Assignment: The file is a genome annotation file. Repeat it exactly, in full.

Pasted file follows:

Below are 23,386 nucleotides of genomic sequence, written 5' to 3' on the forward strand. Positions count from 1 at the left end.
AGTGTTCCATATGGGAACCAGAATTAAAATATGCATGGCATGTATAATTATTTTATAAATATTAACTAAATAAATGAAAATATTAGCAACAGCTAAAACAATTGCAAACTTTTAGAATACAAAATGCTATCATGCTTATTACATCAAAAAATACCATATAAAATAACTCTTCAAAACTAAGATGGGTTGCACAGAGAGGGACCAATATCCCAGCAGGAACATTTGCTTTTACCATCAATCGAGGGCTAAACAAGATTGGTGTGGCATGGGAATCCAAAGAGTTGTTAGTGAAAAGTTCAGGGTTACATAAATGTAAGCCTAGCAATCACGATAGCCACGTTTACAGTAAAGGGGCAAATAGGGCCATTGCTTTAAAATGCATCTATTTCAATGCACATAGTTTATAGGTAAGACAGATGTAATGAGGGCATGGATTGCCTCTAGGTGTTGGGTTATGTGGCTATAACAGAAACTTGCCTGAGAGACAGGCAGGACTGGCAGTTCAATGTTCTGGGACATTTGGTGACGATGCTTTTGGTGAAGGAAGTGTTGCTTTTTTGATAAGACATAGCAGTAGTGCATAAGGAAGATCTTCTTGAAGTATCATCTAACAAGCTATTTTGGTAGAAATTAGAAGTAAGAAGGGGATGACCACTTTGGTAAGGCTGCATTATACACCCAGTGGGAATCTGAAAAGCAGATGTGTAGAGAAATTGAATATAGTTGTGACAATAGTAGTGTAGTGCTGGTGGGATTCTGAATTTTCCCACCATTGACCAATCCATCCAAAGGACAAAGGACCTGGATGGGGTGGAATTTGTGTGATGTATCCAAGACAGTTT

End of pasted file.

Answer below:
Below are 23,386 nucleotides of genomic sequence, written 5' to 3' on the forward strand. Positions count from 1 at the left end.
AGTGTTCCATATGGGAACCAGAATTAAAATATGCATGGCATGTATAATTATTTTATAAATATTAACTAAATAAATGAAAATATTAGCAACAGCTAAAACAATTGCAAACTTTTAGAATACAAAATGCTATCATGCTTATTACATCAAAAAATACCATATAAAATAACTCTTCAAAACTAAGATGGGTTGCACAGAGAGGGACCAATATCCCAGCAGGAACATTTGCTTTTACCATCAATCGAGGGCTAAACAAGATTGGTGTGGCATGGGAATCCAAAGAGTTGTTAGTGAAAAGTTCAGGGTTACATAAATGTAAGCCTAGCAATCACGATAGCCACGTTTACAGTAAAGGGGCAAATAGGGCCATTGCTTTAAAATGCATCTATTTCAATGCACATAGTTTATAGGTAAGACAGATGTAATGAGGGCATGGATTGCCTCTAGGTGTTGGGTTATGTGGCTATAACAGAAACTTGCCTGAGAGACAGGCAGGACTGGCAGTTCAATGTTCTGGGACATTTGGTGACGATGCTTTTGGTGAAGGAAGTGTTGCTTTTTTGATAAGACATAGCAGTAGTGCATAAGGAAGATCTTCTTGAAGTATCATCTAACAAGCTATTTTGGTAGAAATTAGAAGTAAGAAGGGGATGACCACTTTGGTAAGGCTGCATTATACACCCAGTGGGAATCTGAAAAGCAGATGTGTAGAGAAATTGAATATAGTTGTGACAATAGTAGTGTAGTGCTGGTGGGATTCTGAATTTTCCCACCATTGACCAATCCATCCAAAGGACAAAGGACCTGGATGGGGTGGAATTTGTGTGATGTATCCAAGACAGTTT